The existence of comorbidities has been increasingly found in COVID-19 patients, with the presence more predominant with severe disease. In a cohort of 191 COVID-19 positive patients in Wuhan, 48% had any comorbidities with hypertension (HTN) seen in 30% and diabetes mellitus (DM) in 19% 13. A larger cohort of 1099 patients from china confirmed the increased prevalence of HTN, DM, ischemic heart disease, cerebrovascular and renal disease in the severe disease subgroup 9. A more recent single center study in New York City proved increased comorbidities in the subgroup receiving mechanical ventilation 14. These patients particularly had a higher incidence of cardiovascular complications like acute myocardial injury denoted by elevated troponins, arrhythmias, heart failure, cardiomyopathy, incidences of cardiogenic shock, coagulopathies as well as thromboembolic events like pulmonary embolism and stroke 5, 8, 9, 13, 14, 15, 16.

The pathophysiologic mechanisms for cardiac manifestations and thrombotic events are not completely understood.

SARS CoV-2 is transmitted through respiratory droplets and direct contact with established community spread 17, with the virus remaining viable in aerosols for at least 3 hours and in plastic surfaces for upto 72 hours. Although the virus has been detected in gastrointestinal tract, saliva and urine, transmission through these routes needs more investigation 18. Angiotensin converting enzyme 2 (ACE 2) has been found as the co-receptor for SARS CoV-2 19 entered in conjunction with the host’s TMPRSS2 membrane protease which facilitates the virus entry 20. The co-presence of these two entities significantly portends to viral proliferation and infectivity 21. ACE2 and TMPRSS2 are distributed in lymphocytes, type 2 pneumocytes and bronchial epithelium of lung, gastrointestinal smooth muscle, myocardium, vascular smooth muscle, neurons, liver and kidney 22. The location of the receptors can provide insight on manifestation in different organ systems.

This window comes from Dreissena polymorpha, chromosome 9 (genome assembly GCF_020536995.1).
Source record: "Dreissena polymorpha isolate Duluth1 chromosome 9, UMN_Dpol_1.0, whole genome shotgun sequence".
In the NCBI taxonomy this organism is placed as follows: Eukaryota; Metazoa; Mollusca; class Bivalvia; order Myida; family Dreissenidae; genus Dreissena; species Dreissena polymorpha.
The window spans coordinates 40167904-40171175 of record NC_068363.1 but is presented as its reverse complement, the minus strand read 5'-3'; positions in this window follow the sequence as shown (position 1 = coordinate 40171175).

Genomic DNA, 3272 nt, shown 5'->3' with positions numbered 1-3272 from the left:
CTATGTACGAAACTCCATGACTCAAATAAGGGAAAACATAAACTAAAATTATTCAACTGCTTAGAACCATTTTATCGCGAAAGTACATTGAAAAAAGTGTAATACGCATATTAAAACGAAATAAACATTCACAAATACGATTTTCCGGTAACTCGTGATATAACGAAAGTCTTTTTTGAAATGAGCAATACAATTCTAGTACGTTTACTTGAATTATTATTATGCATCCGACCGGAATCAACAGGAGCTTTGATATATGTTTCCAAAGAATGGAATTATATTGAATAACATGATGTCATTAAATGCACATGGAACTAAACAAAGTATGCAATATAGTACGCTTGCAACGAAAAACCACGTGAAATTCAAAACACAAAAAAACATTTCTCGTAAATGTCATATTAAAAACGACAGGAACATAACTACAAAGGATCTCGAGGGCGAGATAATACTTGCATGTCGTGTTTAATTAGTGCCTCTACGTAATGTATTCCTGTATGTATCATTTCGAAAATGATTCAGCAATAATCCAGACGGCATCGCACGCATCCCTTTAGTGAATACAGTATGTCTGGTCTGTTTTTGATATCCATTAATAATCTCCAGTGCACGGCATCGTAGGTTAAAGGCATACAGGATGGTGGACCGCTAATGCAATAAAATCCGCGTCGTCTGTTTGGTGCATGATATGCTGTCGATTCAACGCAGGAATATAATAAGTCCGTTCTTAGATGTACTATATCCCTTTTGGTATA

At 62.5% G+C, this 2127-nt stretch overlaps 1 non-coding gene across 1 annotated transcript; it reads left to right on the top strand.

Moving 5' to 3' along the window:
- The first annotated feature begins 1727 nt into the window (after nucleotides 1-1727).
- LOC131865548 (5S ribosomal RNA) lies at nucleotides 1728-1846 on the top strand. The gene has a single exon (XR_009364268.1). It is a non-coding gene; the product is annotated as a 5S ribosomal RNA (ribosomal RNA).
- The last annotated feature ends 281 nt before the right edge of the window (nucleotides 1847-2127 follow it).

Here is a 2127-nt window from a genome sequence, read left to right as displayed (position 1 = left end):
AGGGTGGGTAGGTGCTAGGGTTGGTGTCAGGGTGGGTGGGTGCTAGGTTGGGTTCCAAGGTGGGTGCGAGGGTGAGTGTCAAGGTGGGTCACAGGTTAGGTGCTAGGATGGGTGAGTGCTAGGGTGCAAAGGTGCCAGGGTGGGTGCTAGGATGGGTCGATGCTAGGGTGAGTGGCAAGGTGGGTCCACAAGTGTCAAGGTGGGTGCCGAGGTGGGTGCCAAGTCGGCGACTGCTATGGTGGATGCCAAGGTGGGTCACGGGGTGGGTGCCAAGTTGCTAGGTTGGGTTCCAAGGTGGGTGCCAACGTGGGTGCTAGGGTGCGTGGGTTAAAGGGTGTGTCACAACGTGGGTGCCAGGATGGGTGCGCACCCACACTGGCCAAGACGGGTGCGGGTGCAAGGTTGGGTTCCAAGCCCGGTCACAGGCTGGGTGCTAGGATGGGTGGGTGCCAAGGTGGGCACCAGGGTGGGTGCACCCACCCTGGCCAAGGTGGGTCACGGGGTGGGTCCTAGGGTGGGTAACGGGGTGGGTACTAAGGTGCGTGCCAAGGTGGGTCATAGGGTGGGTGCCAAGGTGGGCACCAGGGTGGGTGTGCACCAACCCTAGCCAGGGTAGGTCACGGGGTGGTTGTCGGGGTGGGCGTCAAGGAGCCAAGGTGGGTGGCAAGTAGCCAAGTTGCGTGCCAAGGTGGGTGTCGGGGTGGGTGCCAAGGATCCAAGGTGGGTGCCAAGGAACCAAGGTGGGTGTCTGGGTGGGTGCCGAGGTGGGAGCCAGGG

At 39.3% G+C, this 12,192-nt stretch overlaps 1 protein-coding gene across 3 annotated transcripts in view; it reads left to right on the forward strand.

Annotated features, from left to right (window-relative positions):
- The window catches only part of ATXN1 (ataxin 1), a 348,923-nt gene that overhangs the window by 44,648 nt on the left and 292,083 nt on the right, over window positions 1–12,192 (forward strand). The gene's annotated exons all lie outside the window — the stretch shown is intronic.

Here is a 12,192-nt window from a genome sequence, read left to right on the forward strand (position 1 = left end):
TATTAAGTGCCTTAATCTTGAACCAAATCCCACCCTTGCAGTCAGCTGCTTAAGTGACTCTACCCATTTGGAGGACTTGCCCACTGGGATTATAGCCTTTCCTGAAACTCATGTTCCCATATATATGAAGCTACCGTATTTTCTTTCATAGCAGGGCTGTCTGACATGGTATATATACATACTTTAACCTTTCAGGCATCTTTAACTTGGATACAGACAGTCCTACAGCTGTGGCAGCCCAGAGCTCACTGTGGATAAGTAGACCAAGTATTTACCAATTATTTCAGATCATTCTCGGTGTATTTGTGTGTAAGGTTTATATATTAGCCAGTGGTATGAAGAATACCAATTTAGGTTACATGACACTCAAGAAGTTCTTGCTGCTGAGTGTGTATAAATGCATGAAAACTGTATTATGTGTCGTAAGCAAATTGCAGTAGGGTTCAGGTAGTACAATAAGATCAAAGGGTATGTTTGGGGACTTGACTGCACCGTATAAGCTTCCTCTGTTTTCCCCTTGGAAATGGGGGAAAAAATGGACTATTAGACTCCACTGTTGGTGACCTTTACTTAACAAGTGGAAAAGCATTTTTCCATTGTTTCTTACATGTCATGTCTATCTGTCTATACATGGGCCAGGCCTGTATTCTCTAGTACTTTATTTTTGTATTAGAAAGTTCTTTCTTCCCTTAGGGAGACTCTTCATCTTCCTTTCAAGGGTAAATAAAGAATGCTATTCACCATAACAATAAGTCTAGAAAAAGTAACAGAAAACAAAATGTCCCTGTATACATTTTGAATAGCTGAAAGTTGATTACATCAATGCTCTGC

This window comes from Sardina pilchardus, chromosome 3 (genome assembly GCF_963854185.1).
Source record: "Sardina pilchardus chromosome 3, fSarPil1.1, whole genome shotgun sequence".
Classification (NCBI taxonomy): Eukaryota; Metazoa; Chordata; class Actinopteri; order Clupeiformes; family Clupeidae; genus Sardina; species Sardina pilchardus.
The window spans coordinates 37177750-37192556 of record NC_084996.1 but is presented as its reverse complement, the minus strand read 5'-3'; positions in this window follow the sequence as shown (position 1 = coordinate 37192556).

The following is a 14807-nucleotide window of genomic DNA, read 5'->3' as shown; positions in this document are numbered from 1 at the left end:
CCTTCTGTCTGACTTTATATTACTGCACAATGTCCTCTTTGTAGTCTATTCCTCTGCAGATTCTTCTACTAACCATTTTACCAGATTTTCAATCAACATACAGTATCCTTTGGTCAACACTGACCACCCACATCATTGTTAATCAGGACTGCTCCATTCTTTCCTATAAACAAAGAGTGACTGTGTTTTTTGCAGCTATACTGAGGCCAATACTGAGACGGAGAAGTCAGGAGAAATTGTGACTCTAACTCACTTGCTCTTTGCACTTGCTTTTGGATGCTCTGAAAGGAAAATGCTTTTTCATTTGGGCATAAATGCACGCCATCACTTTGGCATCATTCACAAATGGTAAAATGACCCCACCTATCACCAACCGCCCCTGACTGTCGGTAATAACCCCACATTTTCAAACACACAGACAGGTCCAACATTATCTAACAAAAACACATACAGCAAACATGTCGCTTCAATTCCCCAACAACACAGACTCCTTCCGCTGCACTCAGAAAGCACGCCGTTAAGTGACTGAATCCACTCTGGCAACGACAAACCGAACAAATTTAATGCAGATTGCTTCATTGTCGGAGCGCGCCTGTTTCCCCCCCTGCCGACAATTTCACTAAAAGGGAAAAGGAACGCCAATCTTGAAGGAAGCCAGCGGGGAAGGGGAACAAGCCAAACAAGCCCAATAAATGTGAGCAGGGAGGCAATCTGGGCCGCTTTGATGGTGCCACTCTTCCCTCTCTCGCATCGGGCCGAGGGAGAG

SARS CoV-2 virus binds through the spike protein S to the cellular receptor, ACE2.The virus then replicates, stimulating humoral and cellular immunity. It acts by disrupting the ACE2/angiotensin 1-7 axis. In the normal lung, Ang I is converted to Ang II by angiotensin converting enzyme(ACE) which acts on Ang II type 1 receptor to stimulate inflammation, fibrosis and increase in blood pressure. Ang II is degraded by ACE2 to Ang-(1-7) which exhibits anti-inflammatory, antiapoptotic, vasodilatory mechanisms demonstrating cardioprotection. SARS CoV-2, after binding to ACE2 internalizes and down regulates ACE2 resulting in unopposed Ang II accumulation and subsequent effects 23. Loss of ACE2 can compromise cardiac function. Continued viral proliferation can lead to reduced ACE2 activity in lungs facilitating neutrophil infiltration 24. Rapid viral replication in the early phase can result in massive epithelial and endothelial cell apoptosis and vascular leakage, triggering release of pro- inflammatory cytokines and chemokines 25.

Retrospective analysis has shown cases of cytokine storm with increased plasma concentrations of interleukins (IL), tumor necrosis factors(TNF) in ICU and severely infected patients than in non ICU and non severely infected patients. The plasma level of IL-6 increases in both mild and severe disease, but more significantly in critically ill patients 13, 26, 27, 28. These cytokines cause the endothelium to be dysfunctional creating a pro-adhesive and procoagulant state. Activated macrophages also release procoagulant factors such as plasminogen activator inhibitor - 1 (PAI-1) which is enhanced by reduction of ACE2 and predominance of Ang-II. This further enhances the prothrombotic state, often seen in scenarios with elevated IL-6 and D-dimer leading to microangiopathy and microthrombi 22.